Linked by Terry Shannon on Mon 7th Mar 2005 07:48 UTC
Editorial With HP's high-flying CEO Carly Fiorina departing, the company's woes are well known. But how did a firm with such a storied history and vast assets get headed down the wrong path, and what do they need to do to set their course straight?
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What BR said
by KadyMae on Mon 7th Mar 2005 19:45 UTC

The same as most. Forgot their roots, and valued money to the detriment of all else.

In 1997, I bought a HP scanner for $300. Came with a nice bundled software package and the whole set up worked really well.

In 1998, I got a new W98 computer and the scanner no longer worked. In vain I hunted through HP's site (on a 22.8 modem) and kept getting to the page with an $80 CD which not only had the new driver, but a new sofware suite I didn't need.

I finally called HP and asked where the URL for the new driver was, and they gave me the link where I could buy the CD.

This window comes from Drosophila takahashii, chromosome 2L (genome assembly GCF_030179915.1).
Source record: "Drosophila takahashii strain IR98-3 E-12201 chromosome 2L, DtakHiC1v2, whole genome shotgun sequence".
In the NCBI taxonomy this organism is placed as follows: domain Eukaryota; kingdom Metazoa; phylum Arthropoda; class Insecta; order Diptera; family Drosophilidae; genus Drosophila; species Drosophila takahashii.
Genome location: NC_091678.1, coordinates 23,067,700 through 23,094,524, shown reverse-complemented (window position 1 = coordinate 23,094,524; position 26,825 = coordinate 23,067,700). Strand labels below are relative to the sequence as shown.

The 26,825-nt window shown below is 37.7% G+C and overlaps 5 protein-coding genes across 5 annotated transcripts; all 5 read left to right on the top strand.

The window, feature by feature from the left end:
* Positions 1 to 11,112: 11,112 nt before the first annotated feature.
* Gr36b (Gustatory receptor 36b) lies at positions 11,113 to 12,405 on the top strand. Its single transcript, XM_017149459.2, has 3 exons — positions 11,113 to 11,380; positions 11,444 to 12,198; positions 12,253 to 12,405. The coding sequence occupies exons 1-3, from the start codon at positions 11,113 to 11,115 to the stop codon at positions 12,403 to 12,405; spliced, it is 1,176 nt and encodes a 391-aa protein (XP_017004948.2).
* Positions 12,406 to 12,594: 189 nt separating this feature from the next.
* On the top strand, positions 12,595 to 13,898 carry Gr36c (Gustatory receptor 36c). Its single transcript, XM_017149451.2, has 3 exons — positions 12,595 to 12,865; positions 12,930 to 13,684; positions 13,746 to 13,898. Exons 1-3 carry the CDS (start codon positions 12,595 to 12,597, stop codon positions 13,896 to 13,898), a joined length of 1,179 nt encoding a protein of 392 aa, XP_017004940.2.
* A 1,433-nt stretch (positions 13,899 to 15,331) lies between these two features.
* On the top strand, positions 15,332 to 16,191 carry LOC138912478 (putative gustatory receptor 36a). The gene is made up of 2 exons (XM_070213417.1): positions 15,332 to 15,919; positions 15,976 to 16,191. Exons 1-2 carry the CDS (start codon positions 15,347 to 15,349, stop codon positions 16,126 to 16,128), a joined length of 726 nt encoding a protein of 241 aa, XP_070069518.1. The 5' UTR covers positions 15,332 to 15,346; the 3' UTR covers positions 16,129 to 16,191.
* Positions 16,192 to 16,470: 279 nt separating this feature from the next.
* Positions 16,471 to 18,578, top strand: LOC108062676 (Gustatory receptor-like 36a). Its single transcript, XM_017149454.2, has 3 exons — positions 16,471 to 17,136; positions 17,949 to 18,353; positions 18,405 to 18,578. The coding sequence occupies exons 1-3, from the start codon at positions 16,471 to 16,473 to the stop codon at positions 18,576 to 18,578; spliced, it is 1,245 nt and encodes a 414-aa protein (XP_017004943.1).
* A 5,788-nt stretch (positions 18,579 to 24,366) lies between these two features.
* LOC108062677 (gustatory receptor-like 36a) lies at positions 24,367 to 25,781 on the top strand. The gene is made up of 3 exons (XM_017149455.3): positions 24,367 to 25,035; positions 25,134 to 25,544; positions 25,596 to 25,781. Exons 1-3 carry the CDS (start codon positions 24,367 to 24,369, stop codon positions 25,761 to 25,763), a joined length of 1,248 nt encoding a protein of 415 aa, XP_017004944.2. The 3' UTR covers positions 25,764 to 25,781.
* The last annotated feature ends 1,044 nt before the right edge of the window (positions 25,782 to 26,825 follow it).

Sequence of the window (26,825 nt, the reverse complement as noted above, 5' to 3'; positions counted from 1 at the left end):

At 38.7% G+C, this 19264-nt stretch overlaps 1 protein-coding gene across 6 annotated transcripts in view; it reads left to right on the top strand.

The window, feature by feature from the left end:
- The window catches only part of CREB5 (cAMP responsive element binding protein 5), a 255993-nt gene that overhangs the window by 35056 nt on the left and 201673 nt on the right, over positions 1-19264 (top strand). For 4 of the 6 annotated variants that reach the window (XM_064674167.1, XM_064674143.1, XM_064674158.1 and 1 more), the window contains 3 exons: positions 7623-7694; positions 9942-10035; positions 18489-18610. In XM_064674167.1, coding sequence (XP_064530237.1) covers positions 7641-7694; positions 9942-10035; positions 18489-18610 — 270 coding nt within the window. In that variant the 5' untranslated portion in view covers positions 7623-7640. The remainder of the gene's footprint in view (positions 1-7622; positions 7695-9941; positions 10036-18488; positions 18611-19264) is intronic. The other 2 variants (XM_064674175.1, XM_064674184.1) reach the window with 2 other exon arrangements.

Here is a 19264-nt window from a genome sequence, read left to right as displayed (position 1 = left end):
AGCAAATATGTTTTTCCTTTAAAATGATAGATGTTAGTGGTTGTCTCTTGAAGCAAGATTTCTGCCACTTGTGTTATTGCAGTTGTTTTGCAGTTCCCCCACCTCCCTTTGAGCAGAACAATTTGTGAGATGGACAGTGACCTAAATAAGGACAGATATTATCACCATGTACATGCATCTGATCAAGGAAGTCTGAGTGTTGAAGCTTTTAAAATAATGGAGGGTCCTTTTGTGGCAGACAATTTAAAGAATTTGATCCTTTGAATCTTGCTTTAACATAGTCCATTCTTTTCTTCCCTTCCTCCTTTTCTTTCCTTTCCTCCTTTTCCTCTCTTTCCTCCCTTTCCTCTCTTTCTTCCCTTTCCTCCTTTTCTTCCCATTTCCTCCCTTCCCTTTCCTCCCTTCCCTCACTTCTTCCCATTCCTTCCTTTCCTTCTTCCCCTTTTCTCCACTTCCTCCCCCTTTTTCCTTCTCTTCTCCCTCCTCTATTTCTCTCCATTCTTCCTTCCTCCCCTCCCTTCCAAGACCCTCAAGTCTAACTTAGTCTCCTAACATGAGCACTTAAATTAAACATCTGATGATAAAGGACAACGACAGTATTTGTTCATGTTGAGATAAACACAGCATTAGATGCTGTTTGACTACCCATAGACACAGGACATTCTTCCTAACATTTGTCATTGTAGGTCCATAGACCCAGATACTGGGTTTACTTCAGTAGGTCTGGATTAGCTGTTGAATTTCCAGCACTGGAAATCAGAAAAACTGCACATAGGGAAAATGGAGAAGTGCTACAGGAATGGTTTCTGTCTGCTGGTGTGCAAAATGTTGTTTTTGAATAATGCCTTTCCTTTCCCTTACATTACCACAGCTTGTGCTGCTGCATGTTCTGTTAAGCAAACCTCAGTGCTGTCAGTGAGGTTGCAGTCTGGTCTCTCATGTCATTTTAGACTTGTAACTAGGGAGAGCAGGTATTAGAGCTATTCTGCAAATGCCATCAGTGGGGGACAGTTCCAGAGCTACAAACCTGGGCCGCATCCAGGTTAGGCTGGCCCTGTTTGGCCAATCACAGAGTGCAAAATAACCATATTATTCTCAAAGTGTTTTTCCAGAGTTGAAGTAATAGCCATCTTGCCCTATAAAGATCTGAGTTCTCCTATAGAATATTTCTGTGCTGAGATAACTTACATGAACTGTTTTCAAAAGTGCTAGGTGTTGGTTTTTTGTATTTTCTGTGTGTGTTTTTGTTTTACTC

So, you're not offering a download?

No. Just the CD. Those files are so big, it would take forever to download.

Okay, can you mail a CD for the driver to my house?

Certainly. That will be $80.

UH, no, I just want the updated driver, not the sofware suite that I don't need.

Well, the software is better.

I don't need the software, just the driver.

Well, it only comes on this disk with the software.

So, there's no other way I can get the updated driver?

No, you have to buy this disk.

Since that day I have not, nor I will I ever, buy another HP product.

(Eventually my guru and I figured out a sneaky back-door bailing wire and spit work around to get the scanner working. HP did not put the updated driver on their site for another year.)

I have several friends who also will not buy HP products because they've been asked to pay for updated drivers.